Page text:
This guide will cover the necessary steps you will need to take in order to successfully create an ePortfolio within Radford University’s D2L system. After learning about ePortfolios, you will be introduced to the concept of folio-thinking, and then guided through the step-by-step process to create an ePortfolio within D2L. Information for finding support will be offered at the end of the guide.
Overview: The ePortfolio
A portfolio is an educational tool that can be used to share and reflect on work and experiences while at Radford University, in addition to relevant work and experiences that happen outside of the university experience. An ePortfolio, or electronic portfolio, uses digital technologies to allow for multi-media presentations (including text, graphics, audio, and video) and more efficient data collection.
ePortfolios enable you to:
Track important aspects of education
Demonstrate skills and accomplishments
Host and share materials using protected software
Radford University’s ePortfolio system is now integrated with Desire to Learn (D2L), the university’s learning management system. In this system, you can store your materials, use them for courses, and place them into a sharable portfolio – all with the same login, in the same Radford University secure online environment.
Considering Your Audience
When creating each element of your ePortfolio, it is essential to consider how you want to present yourself to your intended audience. Depending on how you use and share your site, your audience may be faculty members (e.g. when seeking a letter of recommendation), potential employers, and/or graduate schools. Think carefully about your rhetorical choices and what content you choose to share, as you will not be evaluated in your ePortfolio the way you might be evaluated on a social networking site. As one student observed, “ePortfolio gets you hired, Facebook gets you fired.”
“Folio thinking” refers to the process that begins with the creation of work and ends with the creator sharing that work with an audience. This process enhances learning through:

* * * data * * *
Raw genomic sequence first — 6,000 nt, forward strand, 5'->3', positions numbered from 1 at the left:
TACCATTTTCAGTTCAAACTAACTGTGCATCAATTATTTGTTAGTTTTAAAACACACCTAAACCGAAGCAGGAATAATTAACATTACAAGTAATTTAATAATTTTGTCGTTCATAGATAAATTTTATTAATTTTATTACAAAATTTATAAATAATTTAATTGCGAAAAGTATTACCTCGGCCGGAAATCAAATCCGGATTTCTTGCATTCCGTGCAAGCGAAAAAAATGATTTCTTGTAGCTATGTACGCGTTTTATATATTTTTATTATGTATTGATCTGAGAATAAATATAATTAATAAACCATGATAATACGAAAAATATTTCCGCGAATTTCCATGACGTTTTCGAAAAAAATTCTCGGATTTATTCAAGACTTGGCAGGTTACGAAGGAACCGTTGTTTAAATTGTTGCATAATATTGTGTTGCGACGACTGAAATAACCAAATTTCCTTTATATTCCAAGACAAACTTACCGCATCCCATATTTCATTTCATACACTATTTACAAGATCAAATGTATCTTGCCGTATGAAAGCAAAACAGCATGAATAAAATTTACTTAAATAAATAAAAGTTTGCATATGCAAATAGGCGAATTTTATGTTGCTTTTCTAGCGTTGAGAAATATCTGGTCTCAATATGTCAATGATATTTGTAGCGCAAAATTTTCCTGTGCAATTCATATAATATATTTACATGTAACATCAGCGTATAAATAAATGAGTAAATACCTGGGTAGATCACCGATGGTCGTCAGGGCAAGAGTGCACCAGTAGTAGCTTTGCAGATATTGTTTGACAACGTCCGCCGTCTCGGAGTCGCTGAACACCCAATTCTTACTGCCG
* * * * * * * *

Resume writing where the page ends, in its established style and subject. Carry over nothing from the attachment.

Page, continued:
Portfolio researchers describe creating a portfolio as a process with distinct “phases,” each requiring a different sort of “folio thinking.” These phases are often labeled as: collect, select & reflect, and connect.
Collect is the phase of creating artifacts, or the work and putting it into D2L, allowing you to find materials that are relevant to an eventual portfolio.
Select & Reflect
Select & Reflect is the phase during which you sort through the larger set of available material, select samples of work that highlight your skills and abilities, and “think” about a potential portfolio and what it requires to best represent your work, goals, and interests. When reflecting, you should ask yourself some critical questions, such as, “What have I learned in this course?”, “What skills do I want to highlight to this company?”, or “How does this experience relate to my coursework?” The answers to these questions form the framework, text, and often content choices for the ePortfolio.
Connect is the final phase during which you send your ePortfolio to an audience. This audience can consist of an individual (teacher, relative, or employer), group (department, program, or professional organization), or the World Wide Web (with the portfolio linked to a public URL). There are different needs and considerations for each of these audiences that affect the distribution and content choices of a portfolio.
As we go through the process of creating your portfolio step-by-step, you will be following the phases of “folio-thinking”.